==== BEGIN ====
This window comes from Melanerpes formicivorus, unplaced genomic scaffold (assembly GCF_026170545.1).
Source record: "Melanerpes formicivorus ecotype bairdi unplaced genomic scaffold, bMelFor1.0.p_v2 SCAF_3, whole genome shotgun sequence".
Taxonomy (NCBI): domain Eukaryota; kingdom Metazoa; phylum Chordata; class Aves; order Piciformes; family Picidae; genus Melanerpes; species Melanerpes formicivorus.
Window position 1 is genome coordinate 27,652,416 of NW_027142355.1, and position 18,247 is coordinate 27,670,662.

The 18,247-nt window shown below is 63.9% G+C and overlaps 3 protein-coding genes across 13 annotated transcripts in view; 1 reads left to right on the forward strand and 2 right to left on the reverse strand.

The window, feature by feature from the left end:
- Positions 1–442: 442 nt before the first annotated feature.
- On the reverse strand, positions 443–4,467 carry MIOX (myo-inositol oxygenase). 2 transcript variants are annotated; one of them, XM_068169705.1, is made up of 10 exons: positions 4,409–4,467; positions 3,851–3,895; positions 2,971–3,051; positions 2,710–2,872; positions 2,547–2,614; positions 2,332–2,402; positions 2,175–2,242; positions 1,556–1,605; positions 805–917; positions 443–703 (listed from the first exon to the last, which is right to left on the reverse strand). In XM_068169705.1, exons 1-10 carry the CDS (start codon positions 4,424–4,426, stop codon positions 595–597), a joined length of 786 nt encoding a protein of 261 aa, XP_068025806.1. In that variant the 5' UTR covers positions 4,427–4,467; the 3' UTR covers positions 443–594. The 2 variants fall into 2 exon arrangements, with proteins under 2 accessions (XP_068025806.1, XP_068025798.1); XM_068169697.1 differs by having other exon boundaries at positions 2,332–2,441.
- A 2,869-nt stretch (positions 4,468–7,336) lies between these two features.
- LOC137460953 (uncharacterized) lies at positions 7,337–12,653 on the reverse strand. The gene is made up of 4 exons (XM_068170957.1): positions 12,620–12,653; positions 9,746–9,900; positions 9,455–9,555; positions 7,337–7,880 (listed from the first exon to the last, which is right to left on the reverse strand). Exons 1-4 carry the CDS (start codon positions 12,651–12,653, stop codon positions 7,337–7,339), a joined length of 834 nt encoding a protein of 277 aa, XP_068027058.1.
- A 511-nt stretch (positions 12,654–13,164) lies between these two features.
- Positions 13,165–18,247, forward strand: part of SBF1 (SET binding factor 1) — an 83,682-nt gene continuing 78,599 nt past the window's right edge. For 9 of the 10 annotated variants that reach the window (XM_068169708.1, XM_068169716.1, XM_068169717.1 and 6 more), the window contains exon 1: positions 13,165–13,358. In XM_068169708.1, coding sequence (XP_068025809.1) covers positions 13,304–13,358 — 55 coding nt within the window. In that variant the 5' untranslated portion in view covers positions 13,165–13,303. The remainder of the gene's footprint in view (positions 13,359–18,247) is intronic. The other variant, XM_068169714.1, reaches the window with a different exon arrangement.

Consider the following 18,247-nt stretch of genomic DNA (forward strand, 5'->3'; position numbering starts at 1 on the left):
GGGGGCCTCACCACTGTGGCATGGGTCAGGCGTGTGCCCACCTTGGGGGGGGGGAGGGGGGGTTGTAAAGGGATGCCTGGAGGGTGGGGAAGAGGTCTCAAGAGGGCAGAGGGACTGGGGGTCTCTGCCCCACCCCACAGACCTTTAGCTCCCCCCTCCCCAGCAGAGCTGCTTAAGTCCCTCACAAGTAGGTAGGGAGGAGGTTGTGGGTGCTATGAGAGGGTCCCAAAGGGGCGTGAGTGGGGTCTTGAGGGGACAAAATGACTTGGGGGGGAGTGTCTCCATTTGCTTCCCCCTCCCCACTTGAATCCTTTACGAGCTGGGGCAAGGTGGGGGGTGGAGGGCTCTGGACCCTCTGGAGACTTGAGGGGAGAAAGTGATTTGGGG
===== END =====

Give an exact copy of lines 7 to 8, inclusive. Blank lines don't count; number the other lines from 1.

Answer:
- Positions 1–442: 442 nt before the first annotated feature.
- On the reverse strand, positions 443–4,467 carry MIOX (myo-inositol oxygenase). 2 transcript variants are annotated; one of them, XM_068169705.1, is made up of 10 exons: positions 4,409–4,467; positions 3,851–3,895; positions 2,971–3,051; positions 2,710–2,872; positions 2,547–2,614; positions 2,332–2,402; positions 2,175–2,242; positions 1,556–1,605; positions 805–917; positions 443–703 (listed from the first exon to the last, which is right to left on the reverse strand). In XM_068169705.1, exons 1-10 carry the CDS (start codon positions 4,424–4,426, stop codon positions 595–597), a joined length of 786 nt encoding a protein of 261 aa, XP_068025806.1. In that variant the 5' UTR covers positions 4,427–4,467; the 3' UTR covers positions 443–594. The 2 variants fall into 2 exon arrangements, with proteins under 2 accessions (XP_068025806.1, XP_068025798.1); XM_068169697.1 differs by having other exon boundaries at positions 2,332–2,441.